February may not be the warmest month in Barcelona, but with the annual calçots harvest and calçotada celebrations, it’s certainly one of the most delicious!
Everything you need to know about this ancient Catalan food tradition and where to eat the best calçots in Barcelona!
What are calçots?
Calçots are sweet little roasted onions similar to leeks or spring onions. They’re cooked over open flames until the outer layers become charred.
You peel off these layers (unless you forget, like me) until you get to the tender inner parts. Then you dunk them in a sauce called ‘salvitxada’, a sort of nutty, red-peppered romesco sauce.
They originate from the soils of Valls, Tarragona, an extremely beautiful and fertile region of Catalonia located about an hour south of Barcelona.
Other tempting treats associated with the calçotada include perpetually flowing bottles of local wine, mountains of grilled meats and chunky botifarra (Catalan sausages).
Dessert is also rather special, with little ceramic dishes of crema Catalana, the Catalan version (and some say original) of French crème brûlée, served with zesty oranges and plenty of bubbly cava.
Do it like the locals: Be sure to don one of the supplied neck bibs (yes, like baby bibs). I think this says a lot about the lust and ravaging delight with which the locals approach this annual foodie festival.
When to eat calçots in Barcelona (and the rest of Catalonia)
Calçots are harvested from December to March, but the main calçotadas (streets parties where locals gather around giant barbecues to devour calçots by the boxful and guzzle red wine) are generally held in February.
Best places to eat calçots in and around Barcelona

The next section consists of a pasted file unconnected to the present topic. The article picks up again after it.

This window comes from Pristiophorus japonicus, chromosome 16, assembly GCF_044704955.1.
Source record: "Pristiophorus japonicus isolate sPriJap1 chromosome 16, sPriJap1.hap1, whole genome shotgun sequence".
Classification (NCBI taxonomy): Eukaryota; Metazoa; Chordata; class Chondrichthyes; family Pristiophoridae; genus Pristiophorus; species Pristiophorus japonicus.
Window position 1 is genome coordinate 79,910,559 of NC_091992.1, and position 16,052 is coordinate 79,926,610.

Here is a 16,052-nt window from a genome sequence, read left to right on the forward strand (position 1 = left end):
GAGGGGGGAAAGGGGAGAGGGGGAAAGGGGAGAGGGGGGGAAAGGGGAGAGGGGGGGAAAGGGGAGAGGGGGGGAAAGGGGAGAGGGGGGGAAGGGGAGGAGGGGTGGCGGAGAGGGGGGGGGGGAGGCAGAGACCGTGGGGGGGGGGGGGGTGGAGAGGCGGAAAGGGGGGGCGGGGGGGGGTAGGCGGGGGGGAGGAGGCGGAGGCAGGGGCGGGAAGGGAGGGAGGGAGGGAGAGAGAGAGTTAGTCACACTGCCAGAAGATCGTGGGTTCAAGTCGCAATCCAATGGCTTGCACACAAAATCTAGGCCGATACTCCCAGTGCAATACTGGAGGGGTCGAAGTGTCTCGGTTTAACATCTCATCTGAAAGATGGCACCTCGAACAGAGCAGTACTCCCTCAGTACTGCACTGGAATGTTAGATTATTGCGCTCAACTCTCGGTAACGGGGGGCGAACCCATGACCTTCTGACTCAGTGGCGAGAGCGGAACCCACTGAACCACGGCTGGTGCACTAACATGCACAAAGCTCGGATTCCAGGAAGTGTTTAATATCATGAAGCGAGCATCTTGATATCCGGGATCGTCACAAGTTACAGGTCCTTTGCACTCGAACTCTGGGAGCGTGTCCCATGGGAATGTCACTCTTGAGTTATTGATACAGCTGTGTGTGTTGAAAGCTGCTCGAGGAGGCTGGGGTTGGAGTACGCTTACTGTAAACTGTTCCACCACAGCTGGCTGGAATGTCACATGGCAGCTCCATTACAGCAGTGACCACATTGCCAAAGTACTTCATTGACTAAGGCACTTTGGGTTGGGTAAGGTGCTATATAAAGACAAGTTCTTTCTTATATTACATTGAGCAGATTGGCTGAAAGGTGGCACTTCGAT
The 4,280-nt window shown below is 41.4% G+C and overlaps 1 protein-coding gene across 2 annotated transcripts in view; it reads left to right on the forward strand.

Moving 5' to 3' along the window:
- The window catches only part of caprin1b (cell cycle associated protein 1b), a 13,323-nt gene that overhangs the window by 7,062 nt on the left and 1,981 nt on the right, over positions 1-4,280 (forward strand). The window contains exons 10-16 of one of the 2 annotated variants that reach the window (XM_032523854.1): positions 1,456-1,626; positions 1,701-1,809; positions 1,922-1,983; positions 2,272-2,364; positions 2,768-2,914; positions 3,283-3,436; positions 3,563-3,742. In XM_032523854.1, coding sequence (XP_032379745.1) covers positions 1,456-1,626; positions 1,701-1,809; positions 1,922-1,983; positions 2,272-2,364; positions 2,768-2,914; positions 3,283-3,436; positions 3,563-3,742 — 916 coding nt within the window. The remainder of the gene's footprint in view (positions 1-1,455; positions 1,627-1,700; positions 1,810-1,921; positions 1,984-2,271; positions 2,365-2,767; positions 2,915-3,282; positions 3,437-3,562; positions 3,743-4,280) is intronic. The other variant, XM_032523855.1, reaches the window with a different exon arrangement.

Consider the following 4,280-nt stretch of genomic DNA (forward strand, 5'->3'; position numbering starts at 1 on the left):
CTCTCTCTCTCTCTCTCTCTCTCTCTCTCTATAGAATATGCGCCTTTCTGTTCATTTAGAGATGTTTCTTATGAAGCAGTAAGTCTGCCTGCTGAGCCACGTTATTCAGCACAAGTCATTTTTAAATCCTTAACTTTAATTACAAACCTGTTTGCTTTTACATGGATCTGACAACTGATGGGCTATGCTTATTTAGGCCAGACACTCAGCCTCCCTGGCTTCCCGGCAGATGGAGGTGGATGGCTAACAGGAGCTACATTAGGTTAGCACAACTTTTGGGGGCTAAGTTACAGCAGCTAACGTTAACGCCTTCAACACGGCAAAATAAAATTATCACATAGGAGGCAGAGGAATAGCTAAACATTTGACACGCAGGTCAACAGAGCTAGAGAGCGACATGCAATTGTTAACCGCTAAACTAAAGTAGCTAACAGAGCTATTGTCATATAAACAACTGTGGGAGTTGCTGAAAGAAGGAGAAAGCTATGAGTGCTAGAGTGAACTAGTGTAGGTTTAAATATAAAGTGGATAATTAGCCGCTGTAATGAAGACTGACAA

With its rural roots, the best places to enjoy this Catalan tradition is out in the countryside. Many residents of Barcelona flock to rural restaurants and public picnic spots to get their scallions sizzling.
Top foodie tip: My friends over at Devour Barcelona Food Tours will take you out to the beautiful rural village of Alella for an authentic and delectable day of eating and drinking. Find out more and book your space here.
There are some excellent places in the city too. Here’s where to eat the best calçots in Barcelona:
La Masia Can Portell is located in the Collserola natural park just outside of Barcelona, the team at Masia Can Portell have been perfecting their calçotadas for over 25 years!
Can Martí can by found in the stylish Sarrià neighbourhood and is the perfect place to enjoy calçots after a walk or cycle through Collserola.
Quinabarra hosts calçotadas 7 days a week and offers a hearty set menu for €38. Perfect for larger groups.
El Jardí de l’Àpat is located right next to Barcelona’s famous Parc Güell and provides sweeping vistas of the city. Be sure to try the snails!
L’Antic Forn is conveniently located right in the centre of Barcelona and is the perfect place to try calçots if you’re not in Barcelona for long.
Restaurant Carmen and Restaurante Cabaneros, traditional restaurants and bodegas with excellent wine offerings and good ol’ fashioned Spanish styling. These two places are literally at the end of my street and are buzzing all year-round.
Neighbourhood Calçotadas in Barcelona
As with most of the city’s major celebrations, many of Barcelona’ different neighbourhoods — or “barrios as they’re known — throw their own street parties, blocking off the streets so that they can pull out their tables and chairs, play music and get the barbecues going. These street calçotadas offer a great way to experience local life.
My neighbourhood’s “Calçotada Popular” street party is organised by the local community and held, quite literally, on my street (I’ll see you there!). Another good option is the “Sant Antoni Calçotada Popular”, and if you follow the plumes of smoke and rumble of joviality, you’re sure to find countless celebrations across the city.